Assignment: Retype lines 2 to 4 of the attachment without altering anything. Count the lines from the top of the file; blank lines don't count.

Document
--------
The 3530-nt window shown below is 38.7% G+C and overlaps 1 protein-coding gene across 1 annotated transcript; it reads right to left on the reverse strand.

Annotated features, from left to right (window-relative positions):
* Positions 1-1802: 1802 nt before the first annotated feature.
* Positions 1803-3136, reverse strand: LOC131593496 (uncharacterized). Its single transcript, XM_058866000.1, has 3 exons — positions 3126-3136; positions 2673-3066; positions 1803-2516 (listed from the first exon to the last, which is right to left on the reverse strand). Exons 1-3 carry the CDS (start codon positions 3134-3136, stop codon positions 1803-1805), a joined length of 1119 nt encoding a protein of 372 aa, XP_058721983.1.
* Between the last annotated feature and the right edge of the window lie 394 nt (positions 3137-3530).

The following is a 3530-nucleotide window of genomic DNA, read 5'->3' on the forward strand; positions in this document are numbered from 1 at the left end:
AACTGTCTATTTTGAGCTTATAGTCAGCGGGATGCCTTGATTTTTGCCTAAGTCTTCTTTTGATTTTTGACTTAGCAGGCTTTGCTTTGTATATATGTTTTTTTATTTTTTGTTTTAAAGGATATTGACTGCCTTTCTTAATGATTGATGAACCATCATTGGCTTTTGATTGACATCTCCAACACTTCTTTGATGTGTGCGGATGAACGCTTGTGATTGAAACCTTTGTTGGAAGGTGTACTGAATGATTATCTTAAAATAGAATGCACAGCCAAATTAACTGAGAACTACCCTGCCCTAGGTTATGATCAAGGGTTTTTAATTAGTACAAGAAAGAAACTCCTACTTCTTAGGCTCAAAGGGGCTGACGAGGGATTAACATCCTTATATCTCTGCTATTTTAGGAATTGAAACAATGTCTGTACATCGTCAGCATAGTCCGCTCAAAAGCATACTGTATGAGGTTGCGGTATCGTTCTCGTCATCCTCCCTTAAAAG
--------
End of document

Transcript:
Annotated features, from left to right (window-relative positions):
* Positions 1-1802: 1802 nt before the first annotated feature.
* Positions 1803-3136, reverse strand: LOC131593496 (uncharacterized). Its single transcript, XM_058866000.1, has 3 exons — positions 3126-3136; positions 2673-3066; positions 1803-2516 (listed from the first exon to the last, which is right to left on the reverse strand). Exons 1-3 carry the CDS (start codon positions 3134-3136, stop codon positions 1803-1805), a joined length of 1119 nt encoding a protein of 372 aa, XP_058721983.1.